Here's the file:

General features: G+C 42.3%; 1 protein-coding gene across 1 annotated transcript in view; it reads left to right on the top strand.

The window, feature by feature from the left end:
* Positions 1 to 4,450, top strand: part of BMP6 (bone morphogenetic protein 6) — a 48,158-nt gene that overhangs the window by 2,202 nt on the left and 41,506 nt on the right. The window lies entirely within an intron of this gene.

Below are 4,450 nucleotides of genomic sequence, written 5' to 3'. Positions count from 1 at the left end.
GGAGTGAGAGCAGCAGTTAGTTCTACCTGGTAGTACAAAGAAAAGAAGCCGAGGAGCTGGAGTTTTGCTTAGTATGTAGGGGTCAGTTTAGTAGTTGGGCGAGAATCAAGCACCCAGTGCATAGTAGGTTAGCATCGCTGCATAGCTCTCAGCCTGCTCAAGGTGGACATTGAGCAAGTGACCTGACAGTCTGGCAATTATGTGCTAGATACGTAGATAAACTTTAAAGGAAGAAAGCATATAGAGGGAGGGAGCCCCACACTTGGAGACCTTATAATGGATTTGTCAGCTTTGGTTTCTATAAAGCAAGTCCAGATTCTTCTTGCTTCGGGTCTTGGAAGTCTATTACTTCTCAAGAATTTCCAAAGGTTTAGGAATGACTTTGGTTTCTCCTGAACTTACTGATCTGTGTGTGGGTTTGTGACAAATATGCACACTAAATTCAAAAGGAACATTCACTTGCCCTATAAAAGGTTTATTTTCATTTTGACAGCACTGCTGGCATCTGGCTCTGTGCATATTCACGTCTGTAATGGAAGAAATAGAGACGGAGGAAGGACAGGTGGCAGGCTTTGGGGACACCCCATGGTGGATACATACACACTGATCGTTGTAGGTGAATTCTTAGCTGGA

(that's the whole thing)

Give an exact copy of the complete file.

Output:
General features: G+C 42.3%; 1 protein-coding gene across 1 annotated transcript in view; it reads left to right on the top strand.

The window, feature by feature from the left end:
* Positions 1 to 4,450, top strand: part of BMP6 (bone morphogenetic protein 6) — a 48,158-nt gene that overhangs the window by 2,202 nt on the left and 41,506 nt on the right. The window lies entirely within an intron of this gene.

Below are 4,450 nucleotides of genomic sequence, written 5' to 3'. Positions count from 1 at the left end.
GGAGTGAGAGCAGCAGTTAGTTCTACCTGGTAGTACAAAGAAAAGAAGCCGAGGAGCTGGAGTTTTGCTTAGTATGTAGGGGTCAGTTTAGTAGTTGGGCGAGAATCAAGCACCCAGTGCATAGTAGGTTAGCATCGCTGCATAGCTCTCAGCCTGCTCAAGGTGGACATTGAGCAAGTGACCTGACAGTCTGGCAATTATGTGCTAGATACGTAGATAAACTTTAAAGGAAGAAAGCATATAGAGGGAGGGAGCCCCACACTTGGAGACCTTATAATGGATTTGTCAGCTTTGGTTTCTATAAAGCAAGTCCAGATTCTTCTTGCTTCGGGTCTTGGAAGTCTATTACTTCTCAAGAATTTCCAAAGGTTTAGGAATGACTTTGGTTTCTCCTGAACTTACTGATCTGTGTGTGGGTTTGTGACAAATATGCACACTAAATTCAAAAGGAACATTCACTTGCCCTATAAAAGGTTTATTTTCATTTTGACAGCACTGCTGGCATCTGGCTCTGTGCATATTCACGTCTGTAATGGAAGAAATAGAGACGGAGGAAGGACAGGTGGCAGGCTTTGGGGACACCCCATGGTGGATACATACACACTGATCGTTGTAGGTGAATTCTTAGCTGGA